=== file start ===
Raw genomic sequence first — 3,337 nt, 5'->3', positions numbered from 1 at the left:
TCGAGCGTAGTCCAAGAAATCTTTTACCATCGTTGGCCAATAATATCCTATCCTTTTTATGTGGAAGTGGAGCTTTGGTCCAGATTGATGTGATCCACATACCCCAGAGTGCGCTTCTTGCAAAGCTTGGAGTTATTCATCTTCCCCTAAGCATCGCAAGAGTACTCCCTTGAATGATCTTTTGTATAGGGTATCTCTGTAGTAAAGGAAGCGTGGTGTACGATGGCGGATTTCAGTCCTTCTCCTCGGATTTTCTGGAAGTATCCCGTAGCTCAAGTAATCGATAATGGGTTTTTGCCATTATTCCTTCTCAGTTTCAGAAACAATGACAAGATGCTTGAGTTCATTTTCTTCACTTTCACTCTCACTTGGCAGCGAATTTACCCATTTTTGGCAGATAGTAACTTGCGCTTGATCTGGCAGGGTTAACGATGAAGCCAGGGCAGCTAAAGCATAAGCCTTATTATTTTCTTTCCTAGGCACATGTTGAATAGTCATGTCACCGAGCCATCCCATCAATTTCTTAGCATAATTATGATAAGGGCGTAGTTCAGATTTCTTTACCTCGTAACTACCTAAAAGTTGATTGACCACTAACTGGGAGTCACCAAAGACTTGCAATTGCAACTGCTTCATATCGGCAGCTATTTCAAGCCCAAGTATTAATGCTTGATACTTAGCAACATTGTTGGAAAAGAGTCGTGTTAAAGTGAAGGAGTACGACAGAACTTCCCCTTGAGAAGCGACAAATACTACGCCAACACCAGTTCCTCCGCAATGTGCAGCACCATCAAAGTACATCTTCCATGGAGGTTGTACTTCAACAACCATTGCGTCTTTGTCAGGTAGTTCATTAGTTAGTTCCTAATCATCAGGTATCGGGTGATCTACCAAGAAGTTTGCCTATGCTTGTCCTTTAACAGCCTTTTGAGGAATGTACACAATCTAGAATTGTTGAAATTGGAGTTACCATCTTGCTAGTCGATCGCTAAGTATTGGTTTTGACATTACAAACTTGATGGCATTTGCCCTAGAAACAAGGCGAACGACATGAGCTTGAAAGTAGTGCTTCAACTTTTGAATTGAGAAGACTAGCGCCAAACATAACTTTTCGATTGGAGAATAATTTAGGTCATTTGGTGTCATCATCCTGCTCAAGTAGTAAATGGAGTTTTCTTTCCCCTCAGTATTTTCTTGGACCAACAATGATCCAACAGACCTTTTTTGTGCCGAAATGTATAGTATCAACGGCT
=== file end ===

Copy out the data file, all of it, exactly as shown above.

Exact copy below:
Raw genomic sequence first — 3,337 nt, 5'->3', positions numbered from 1 at the left:
TCGAGCGTAGTCCAAGAAATCTTTTACCATCGTTGGCCAATAATATCCTATCCTTTTTATGTGGAAGTGGAGCTTTGGTCCAGATTGATGTGATCCACATACCCCAGAGTGCGCTTCTTGCAAAGCTTGGAGTTATTCATCTTCCCCTAAGCATCGCAAGAGTACTCCCTTGAATGATCTTTTGTATAGGGTATCTCTGTAGTAAAGGAAGCGTGGTGTACGATGGCGGATTTCAGTCCTTCTCCTCGGATTTTCTGGAAGTATCCCGTAGCTCAAGTAATCGATAATGGGTTTTTGCCATTATTCCTTCTCAGTTTCAGAAACAATGACAAGATGCTTGAGTTCATTTTCTTCACTTTCACTCTCACTTGGCAGCGAATTTACCCATTTTTGGCAGATAGTAACTTGCGCTTGATCTGGCAGGGTTAACGATGAAGCCAGGGCAGCTAAAGCATAAGCCTTATTATTTTCTTTCCTAGGCACATGTTGAATAGTCATGTCACCGAGCCATCCCATCAATTTCTTAGCATAATTATGATAAGGGCGTAGTTCAGATTTCTTTACCTCGTAACTACCTAAAAGTTGATTGACCACTAACTGGGAGTCACCAAAGACTTGCAATTGCAACTGCTTCATATCGGCAGCTATTTCAAGCCCAAGTATTAATGCTTGATACTTAGCAACATTGTTGGAAAAGAGTCGTGTTAAAGTGAAGGAGTACGACAGAACTTCCCCTTGAGAAGCGACAAATACTACGCCAACACCAGTTCCTCCGCAATGTGCAGCACCATCAAAGTACATCTTCCATGGAGGTTGTACTTCAACAACCATTGCGTCTTTGTCAGGTAGTTCATTAGTTAGTTCCTAATCATCAGGTATCGGGTGATCTACCAAGAAGTTTGCCTATGCTTGTCCTTTAACAGCCTTTTGAGGAATGTACACAATCTAGAATTGTTGAAATTGGAGTTACCATCTTGCTAGTCGATCGCTAAGTATTGGTTTTGACATTACAAACTTGATGGCATTTGCCCTAGAAACAAGGCGAACGACATGAGCTTGAAAGTAGTGCTTCAACTTTTGAATTGAGAAGACTAGCGCCAAACATAACTTTTCGATTGGAGAATAATTTAGGTCATTTGGTGTCATCATCCTGCTCAAGTAGTAAATGGAGTTTTCTTTCCCCTCAGTATTTTCTTGGACCAACAATGATCCAACAGACCTTTTTTGTGCCGAAATGTATAGTATCAACGGCT